October 31: Upon the receipt of news that the Government of National Defense had decided to start negotiations with the Prussians, Paris workers and revolutionary sections of the National Guard rise up in revolt, led by Blanqui. They seize the Hôtel de Ville (City Hall) and set up their revolutionary government — the Committee of Public Safety, headed by Blanqui. On October 31, Flourens prevents any members of the Government of National Defense from being shot, as had been demanded by one of the insurrectionists.


November 1:

Under pressure from the workers the Government of National Defense promises to resign and schedule national elections to the Commune — promises it has no intention to deliver. With the workers pacified by their 'legal' charade, the government violently seizes the Hôtel de Ville and re-establishes its domination over the besieged city. Paris official Blanqui is arrested for treason.



January 22:

The Paris proletariat and the National Guards hold a revolutionary demonstration, initiated by the Blanquists. They demand the overthrow of the government and the establishment of a Commune. By order of the Government of National Defense, the Breton Mobile Guard, which was defending the Hôtel de Ville, opens fire on the demonstrators. After massacring the unarmed workers, the government begins preparations to surrender Paris to the Germans.


January 28:

After four long months of workers struggle, Paris is surrendered to the Prussians. While all regular troops are disarmed, the National Guard is permitted to keep their arms — the populous of Paris remains armed and allows the occupying armies only a small section of the city.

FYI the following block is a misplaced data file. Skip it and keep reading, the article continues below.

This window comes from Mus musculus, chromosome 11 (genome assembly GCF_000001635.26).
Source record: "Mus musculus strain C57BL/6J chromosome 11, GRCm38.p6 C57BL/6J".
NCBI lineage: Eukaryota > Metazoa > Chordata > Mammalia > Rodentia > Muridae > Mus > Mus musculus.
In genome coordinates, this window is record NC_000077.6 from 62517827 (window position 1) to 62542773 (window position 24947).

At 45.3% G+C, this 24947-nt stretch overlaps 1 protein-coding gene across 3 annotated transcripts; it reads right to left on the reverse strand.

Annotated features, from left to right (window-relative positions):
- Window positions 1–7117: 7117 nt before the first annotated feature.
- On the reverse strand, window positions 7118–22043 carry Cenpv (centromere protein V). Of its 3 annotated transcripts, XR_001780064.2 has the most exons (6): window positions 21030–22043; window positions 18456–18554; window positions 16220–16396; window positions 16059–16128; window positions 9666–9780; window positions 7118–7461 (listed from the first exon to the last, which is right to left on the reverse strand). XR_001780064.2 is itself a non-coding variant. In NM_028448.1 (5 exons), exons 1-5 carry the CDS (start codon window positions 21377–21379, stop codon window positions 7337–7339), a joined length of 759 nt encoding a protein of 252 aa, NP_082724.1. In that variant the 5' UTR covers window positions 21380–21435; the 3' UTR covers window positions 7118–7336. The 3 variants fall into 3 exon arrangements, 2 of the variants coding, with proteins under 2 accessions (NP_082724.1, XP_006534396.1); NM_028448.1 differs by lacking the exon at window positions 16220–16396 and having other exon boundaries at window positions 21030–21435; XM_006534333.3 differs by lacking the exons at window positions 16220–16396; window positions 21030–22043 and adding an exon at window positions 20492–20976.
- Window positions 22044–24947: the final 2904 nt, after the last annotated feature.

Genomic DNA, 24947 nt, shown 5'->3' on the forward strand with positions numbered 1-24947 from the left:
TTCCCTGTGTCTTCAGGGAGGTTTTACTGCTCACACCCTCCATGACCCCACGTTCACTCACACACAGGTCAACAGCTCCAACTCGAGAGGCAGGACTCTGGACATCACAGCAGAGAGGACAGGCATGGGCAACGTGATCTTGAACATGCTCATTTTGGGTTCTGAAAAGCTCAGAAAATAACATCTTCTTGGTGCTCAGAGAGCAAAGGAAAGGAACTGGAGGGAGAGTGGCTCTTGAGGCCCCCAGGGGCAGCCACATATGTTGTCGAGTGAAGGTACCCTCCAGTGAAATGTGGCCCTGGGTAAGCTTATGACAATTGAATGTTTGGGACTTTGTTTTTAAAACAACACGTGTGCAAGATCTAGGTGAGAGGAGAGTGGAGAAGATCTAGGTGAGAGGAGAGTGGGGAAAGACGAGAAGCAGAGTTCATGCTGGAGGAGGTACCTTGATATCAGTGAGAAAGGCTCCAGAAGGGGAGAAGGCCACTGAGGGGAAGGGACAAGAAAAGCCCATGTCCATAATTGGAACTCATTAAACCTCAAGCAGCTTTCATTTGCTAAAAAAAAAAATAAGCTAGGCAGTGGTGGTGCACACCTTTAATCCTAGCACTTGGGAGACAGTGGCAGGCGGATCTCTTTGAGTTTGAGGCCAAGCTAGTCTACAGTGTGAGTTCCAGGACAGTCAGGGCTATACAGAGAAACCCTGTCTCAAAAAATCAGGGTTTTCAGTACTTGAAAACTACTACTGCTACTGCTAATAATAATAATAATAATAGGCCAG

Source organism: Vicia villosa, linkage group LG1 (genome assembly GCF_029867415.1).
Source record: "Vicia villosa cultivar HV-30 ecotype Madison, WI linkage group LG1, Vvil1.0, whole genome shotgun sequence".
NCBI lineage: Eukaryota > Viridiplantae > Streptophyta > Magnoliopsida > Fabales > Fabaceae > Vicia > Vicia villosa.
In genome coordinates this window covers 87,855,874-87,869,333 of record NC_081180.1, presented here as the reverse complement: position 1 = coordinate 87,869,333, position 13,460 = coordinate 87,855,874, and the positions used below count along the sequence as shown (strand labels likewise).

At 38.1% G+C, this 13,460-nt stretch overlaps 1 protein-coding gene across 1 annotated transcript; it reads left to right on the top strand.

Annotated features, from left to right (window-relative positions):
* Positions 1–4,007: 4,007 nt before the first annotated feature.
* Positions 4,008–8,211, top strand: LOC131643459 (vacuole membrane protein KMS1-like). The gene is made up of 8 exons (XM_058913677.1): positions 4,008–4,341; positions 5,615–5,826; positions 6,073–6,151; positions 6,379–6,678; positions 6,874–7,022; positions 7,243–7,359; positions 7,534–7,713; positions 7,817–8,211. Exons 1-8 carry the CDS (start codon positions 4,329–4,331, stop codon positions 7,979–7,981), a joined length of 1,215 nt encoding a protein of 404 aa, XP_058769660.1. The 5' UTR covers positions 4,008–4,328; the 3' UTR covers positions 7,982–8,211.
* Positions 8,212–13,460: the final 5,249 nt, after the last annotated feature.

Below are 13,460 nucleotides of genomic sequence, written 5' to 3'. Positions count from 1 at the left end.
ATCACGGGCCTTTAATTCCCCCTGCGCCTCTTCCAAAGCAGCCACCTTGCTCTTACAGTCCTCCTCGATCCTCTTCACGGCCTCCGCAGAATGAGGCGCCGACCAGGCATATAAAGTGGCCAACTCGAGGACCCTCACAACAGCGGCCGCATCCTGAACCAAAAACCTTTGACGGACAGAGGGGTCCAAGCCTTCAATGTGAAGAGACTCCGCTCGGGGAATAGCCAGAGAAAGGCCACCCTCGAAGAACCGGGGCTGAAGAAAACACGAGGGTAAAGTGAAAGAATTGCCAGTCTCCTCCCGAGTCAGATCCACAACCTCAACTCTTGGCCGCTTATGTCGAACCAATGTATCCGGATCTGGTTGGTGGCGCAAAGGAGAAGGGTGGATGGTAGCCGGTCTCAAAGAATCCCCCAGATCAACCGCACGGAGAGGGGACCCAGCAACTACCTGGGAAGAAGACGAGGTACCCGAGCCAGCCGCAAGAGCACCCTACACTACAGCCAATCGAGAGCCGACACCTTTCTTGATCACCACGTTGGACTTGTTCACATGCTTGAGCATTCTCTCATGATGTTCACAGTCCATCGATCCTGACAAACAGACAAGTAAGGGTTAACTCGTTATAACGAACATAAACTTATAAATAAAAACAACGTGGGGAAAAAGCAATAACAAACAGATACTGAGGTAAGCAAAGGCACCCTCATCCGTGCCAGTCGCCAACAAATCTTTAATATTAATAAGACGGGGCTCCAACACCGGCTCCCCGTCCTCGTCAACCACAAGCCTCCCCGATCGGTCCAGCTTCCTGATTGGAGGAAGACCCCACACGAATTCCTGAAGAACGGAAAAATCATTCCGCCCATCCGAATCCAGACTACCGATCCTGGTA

Febuary 8:

Elections held in France, unknown to most of the nation's population.


Febuary 12:

New National Assembly opens at Bordeaux; two-thirds of members are conservatives and wish the war to end.


February 16:

The Assembly elects Adolphe Thiers chief executive.


February 26:

The preliminary peace treaty between France and Germany signed at Versailles by Thiers and Jules Favre, on the one hand, and Bismarck, on the other. France surrenders Alsace and East Lorraine to Germany and paid it indemnities to the sum of 5 billion francs. German army of occupation to slowly withdraw as indemnity payments made. The final peace treaty was signed in Frankfort-on-Main on May 10, 1871.


March 1-3:

After months of struggle and suffering, Paris workers react angrily to the entry of German troops in the city, and the ceaseless capitulation of the government. The National Guard defects and organizes a Central Committee.


March 10:

The National Assembly passes a law on the deferred payment of overdue bills; under this law the payment of debts on obligations concluded between August 13 and November 12, 1870 could be deferred. Thus, the law leads to the bankruptcy of many petty bourgeoisie.


March 11:

National Assembly adjourns. With trouble in Paris, it establishes its government at Versailles on March 20.



March 18:

Adolphe Thiers attempts to disarm Paris and sends French troops (regular army), but, through fraternization with Paris workers, they refuse to carry out thier orders. Generals Claude Martin Lecomte and Jacques Leonard Clement Thomas are killed by their own soldiers. Many troops peacefully withdraw, some remain in Paris. Thiers outraged, the Civil War begins.